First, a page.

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Author Topic: The Shopping Mall Survives  (Read 3314 times)

kphoger

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Re: The Shopping Mall Survives
« Reply #25 on: June 23, 2022, 04:15:00 PM »

Pretty much the only time I go to the mall is when one of the boys needs a new pair of shoes.

The last time was actually to buy a hat from Lids for my dad as a Christmas present.
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Re: The Shopping Mall Survives
« Reply #26 on: June 23, 2022, 04:16:53 PM »

The only reason I go to the local mall is that they have a still-open Barnes and Noble
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bing101

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Re: The Shopping Mall Survives
« Reply #27 on: June 24, 2022, 11:20:41 PM »

In my area the mall is a big deal when people have to go to Best Buy for the lastest computer, phone or TV.
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kernals12

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Re: The Shopping Mall Survives
« Reply #28 on: June 25, 2022, 10:03:46 AM »

The thing to remember is that, after 20 years of widespread internet access, only 13% of all retail sales are online, and until drone delivery is perfected, going to the store is the only way to buy what you want and get it on the same day. Many retailers are adapting by allowing people to order online then pick up at the store. Ironically, Amazon may wind up saving brick and mortar retail. Their Just-Walk-Out technology eliminates the most tedious part of shopping: waiting in the check-out line.
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1995hoo

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Re: The Shopping Mall Survives
« Reply #29 on: June 25, 2022, 10:46:02 AM »

Ö Ironically, Amazon may wind up saving brick and mortar retail. Their Just-Walk-Out technology eliminates the most tedious part of shopping: waiting in the check-out line.


Iíve used that a couple of times at the Amazon Fresh grocery store near us. Havenít been able to use it every time because a couple of times they didnít have any of the special shopping carts available. But itís really interesting to use that function when itís available. For once I agree 100% with kernals12 about something: The traditional grocery store checkout system is a massive waste of time. You take everything out of your cart and put it on a checkout belt so a store employee can rearrange it and put it all back in your cart.

Amazon's system, in which the special carts have barcode scanners inside, seems like it may be better-designed to combat the understandable shoplifting concerns that probably make some grocery stores reluctant to implement the self-scan systems offered as an option at some stores. The self-scan system will occasionally require an employee to audit your purchase by re-scanning some number of items for verification, but there are still going to be people who slip in small extra items or who scan a cheaper item and then put a more expensive item in the cart. Amazon's carts seem to be designed to prevent that sort of thing, although Iím sure some miscreant somewhere will find a way.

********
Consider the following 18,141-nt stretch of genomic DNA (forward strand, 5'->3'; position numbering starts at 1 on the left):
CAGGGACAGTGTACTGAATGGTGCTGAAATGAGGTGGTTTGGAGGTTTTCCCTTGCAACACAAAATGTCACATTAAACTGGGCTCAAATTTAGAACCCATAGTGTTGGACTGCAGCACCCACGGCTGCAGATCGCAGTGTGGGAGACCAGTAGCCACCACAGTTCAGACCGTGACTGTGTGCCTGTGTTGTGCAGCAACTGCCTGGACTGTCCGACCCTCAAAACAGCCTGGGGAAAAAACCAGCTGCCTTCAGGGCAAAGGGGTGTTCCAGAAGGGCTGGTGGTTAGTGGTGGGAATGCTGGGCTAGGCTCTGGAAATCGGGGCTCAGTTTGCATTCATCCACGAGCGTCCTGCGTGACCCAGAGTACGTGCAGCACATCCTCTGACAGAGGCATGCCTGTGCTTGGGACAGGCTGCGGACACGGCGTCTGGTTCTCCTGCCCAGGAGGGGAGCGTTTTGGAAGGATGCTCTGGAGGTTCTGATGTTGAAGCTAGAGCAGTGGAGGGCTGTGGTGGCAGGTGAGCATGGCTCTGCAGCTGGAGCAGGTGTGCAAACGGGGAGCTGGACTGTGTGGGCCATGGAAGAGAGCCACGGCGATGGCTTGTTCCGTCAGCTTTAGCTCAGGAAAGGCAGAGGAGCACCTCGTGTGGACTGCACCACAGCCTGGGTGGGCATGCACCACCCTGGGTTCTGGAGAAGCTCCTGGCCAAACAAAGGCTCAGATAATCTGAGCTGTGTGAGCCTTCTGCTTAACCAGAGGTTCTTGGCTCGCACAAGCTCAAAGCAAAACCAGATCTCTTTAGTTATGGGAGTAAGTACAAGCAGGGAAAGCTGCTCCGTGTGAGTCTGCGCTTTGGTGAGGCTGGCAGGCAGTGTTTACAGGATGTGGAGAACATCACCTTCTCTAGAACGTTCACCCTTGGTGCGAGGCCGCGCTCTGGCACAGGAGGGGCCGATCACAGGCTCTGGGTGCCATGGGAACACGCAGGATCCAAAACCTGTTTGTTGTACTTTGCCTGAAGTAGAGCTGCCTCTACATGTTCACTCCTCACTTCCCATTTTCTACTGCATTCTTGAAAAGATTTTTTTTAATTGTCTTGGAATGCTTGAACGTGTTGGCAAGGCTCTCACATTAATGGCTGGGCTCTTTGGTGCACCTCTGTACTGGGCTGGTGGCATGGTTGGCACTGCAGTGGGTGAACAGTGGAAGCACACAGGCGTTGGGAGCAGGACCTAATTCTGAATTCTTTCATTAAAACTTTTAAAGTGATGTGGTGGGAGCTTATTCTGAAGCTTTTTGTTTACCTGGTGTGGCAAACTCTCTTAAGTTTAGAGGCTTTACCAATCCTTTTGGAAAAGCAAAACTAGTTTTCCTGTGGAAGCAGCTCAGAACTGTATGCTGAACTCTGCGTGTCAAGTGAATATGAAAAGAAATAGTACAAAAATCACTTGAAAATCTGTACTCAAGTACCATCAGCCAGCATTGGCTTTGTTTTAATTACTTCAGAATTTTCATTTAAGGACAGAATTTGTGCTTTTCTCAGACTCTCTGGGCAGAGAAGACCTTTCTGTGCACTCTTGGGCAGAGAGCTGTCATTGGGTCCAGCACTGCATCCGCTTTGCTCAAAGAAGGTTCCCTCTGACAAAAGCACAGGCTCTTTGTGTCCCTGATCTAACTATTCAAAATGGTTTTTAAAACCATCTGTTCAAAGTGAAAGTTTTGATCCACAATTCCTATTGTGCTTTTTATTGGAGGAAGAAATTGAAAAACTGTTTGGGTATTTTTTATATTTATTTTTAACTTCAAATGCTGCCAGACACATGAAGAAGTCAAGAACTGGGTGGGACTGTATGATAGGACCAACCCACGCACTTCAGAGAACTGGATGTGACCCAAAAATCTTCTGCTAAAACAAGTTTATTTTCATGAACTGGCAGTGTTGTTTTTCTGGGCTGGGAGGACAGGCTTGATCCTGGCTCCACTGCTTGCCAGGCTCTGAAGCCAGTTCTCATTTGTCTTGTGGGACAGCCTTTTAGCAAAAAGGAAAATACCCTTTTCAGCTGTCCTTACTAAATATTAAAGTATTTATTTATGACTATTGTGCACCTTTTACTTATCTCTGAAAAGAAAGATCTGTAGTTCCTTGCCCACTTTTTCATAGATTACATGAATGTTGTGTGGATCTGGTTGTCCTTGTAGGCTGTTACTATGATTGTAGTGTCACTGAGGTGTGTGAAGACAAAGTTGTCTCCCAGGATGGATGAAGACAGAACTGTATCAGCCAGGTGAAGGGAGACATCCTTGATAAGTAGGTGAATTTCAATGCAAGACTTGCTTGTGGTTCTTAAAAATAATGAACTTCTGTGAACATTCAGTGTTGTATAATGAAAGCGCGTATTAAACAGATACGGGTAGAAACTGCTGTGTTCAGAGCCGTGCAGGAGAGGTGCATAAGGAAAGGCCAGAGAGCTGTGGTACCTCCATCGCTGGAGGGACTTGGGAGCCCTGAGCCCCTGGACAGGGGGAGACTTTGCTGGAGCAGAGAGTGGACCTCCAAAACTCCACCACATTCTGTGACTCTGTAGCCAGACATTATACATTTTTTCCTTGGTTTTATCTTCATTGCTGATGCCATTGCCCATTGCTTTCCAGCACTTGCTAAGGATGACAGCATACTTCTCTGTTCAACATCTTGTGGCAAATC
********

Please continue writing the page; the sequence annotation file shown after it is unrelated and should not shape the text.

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Re: The Shopping Mall Survives
« Reply #30 on: June 25, 2022, 11:22:43 AM »

Ö Ironically, Amazon may wind up saving brick and mortar retail. Their Just-Walk-Out technology eliminates the most tedious part of shopping: waiting in the check-out line.


Iíve used that a couple of times at the Amazon Fresh grocery store near us. Havenít been able to use it every time because a couple of times they didnít have any of the special shopping carts available. But itís really interesting to use that function when itís available. For once I agree 100% with kernals12 about something: The traditional grocery store checkout system is a massive waste of time. You take everything out of your cart and put it on a checkout belt so a store employee can rearrange it and put it all back in your cart.

Amazon's system, in which the special carts have barcode scanners inside, seems like it may be better-designed to combat the understandable shoplifting concerns that probably make some grocery stores reluctant to implement the self-scan systems offered as an option at some stores. The self-scan system will occasionally require an employee to audit your purchase by re-scanning some number of items for verification, but there are still going to be people who slip in small extra items or who scan a cheaper item and then put a more expensive item in the cart. Amazon's carts seem to be designed to prevent that sort of thing, although Iím sure some miscreant somewhere will find a way.

What ever happened to the "every item gets a RFID device" concept? I remember reading not long ago that retailers wanted to put a small RFID device on everything and the devices could be read in the shopping cart. You'd just pull up to the cashier or self-checkout where the RFID scanner detects and registers your items faster than any cashier, pay the cashier or machine, and leave with your purchases. Shoppers could place their purchases in their bags as they shop. No need to scan. Much harder to cheat the system if you can't access the tags to swap them surreptitiously.